Want to learn about the hot new restaurant downtown? That city magazine is old news. You can log onto Microsoft Sidewalk instead. Want to find out when your son's high school football team plays its next home game? Check out your local Digital City site.
Aimed squarely at the everyday consumer, local online media are out to prove they're every bit as convenient and easy to use as picking up your local paper or turning on your evening news.
Advertising Age estimates local sites will spend at least $50 million to market themselves between now and yearend--and that doesn't include all the free advertising newspapers, TV stations and radio stations will run hawking their online properties.
The key issue all these properties face is relevance. Broadcasting the evening news is one thing; extending that franchise to the Web is quite a different challenge. Same goes for advertising. It's easy to sell local TV avails. It's much harder to convince that car dealer or carpet store that they need to be online, too.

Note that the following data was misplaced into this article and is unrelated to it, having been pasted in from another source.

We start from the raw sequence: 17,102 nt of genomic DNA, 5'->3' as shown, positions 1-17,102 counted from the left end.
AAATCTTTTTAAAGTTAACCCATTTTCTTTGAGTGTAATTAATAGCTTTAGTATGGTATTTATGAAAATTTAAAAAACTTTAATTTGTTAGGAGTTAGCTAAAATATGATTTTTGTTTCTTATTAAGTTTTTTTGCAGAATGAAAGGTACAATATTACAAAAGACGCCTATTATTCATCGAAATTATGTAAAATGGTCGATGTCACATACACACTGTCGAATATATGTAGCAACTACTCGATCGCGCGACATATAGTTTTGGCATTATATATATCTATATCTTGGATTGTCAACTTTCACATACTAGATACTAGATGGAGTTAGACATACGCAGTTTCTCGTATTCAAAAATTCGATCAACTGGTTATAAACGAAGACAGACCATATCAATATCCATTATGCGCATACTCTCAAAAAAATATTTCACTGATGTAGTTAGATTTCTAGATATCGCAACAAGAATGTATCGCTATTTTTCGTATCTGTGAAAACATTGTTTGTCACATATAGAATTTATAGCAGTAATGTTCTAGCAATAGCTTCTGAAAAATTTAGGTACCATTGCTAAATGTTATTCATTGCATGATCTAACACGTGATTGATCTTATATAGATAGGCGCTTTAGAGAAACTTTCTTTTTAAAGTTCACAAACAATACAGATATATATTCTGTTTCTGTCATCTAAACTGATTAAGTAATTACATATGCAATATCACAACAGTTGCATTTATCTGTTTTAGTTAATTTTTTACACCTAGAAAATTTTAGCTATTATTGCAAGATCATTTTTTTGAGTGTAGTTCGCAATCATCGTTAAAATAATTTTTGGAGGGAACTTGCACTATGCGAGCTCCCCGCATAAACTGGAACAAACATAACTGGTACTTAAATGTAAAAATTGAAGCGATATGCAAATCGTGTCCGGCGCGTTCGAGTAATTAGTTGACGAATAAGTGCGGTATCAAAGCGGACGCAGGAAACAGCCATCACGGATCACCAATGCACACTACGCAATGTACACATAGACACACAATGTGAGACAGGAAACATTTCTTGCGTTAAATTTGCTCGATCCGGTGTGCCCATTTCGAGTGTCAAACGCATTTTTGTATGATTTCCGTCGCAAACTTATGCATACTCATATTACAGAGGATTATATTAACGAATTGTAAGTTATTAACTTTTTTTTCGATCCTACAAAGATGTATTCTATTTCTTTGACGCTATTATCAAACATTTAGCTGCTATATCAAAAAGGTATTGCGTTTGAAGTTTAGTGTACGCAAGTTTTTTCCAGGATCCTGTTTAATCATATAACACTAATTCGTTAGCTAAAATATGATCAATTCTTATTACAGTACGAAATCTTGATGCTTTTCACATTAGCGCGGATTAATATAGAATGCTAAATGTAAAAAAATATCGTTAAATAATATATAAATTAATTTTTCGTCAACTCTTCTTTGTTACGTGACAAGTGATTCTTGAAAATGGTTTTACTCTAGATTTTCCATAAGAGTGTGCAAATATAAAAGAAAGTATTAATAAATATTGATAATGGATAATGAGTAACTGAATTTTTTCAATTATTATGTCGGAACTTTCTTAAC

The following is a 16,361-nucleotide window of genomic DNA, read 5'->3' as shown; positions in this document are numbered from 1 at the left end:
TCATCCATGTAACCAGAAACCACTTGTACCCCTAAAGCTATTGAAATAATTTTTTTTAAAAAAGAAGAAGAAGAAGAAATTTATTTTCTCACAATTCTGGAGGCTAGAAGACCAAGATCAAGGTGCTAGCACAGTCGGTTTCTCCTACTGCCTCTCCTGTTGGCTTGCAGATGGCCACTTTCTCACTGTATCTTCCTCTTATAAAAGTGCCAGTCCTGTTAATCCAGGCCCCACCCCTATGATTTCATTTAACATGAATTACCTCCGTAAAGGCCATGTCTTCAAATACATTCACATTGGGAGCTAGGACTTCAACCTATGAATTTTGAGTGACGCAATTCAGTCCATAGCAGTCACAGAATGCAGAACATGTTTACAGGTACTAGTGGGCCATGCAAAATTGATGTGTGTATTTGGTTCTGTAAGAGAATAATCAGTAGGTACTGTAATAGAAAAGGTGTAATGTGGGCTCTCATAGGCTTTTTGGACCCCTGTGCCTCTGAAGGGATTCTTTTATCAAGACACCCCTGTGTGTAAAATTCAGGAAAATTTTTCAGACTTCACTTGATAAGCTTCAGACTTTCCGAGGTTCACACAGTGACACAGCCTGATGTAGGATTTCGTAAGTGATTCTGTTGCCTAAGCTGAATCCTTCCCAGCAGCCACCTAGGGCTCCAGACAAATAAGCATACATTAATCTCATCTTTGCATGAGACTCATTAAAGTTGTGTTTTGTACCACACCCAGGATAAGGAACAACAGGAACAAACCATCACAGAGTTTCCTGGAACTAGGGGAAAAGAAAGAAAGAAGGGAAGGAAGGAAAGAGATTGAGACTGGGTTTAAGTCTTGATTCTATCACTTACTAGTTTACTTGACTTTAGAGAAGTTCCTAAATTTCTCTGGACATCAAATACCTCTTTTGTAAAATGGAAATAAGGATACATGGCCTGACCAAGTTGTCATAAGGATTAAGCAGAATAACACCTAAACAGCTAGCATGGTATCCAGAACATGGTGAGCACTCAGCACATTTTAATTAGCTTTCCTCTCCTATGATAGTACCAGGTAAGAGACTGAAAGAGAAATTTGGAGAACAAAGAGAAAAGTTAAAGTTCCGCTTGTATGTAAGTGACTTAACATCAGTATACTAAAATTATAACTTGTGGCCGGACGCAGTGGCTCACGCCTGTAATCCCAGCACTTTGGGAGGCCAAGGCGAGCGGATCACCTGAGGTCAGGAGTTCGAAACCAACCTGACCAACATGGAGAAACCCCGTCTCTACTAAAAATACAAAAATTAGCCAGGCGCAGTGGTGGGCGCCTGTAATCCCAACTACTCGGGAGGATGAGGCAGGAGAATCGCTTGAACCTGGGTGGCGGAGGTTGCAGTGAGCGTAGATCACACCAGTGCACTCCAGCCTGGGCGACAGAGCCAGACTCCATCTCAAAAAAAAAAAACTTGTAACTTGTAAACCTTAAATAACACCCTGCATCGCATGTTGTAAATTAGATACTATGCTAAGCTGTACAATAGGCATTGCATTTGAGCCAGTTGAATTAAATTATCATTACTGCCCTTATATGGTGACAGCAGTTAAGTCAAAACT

As the Internet marketplace matures, the biggest growth potential may indeed be on the home front. If local services succeed in reaching their goals, businesses ranging from Yellow Pages directories to phone companies to grocery stores all will be impacted.
At that point, the battle for the local consumer won't just be between competing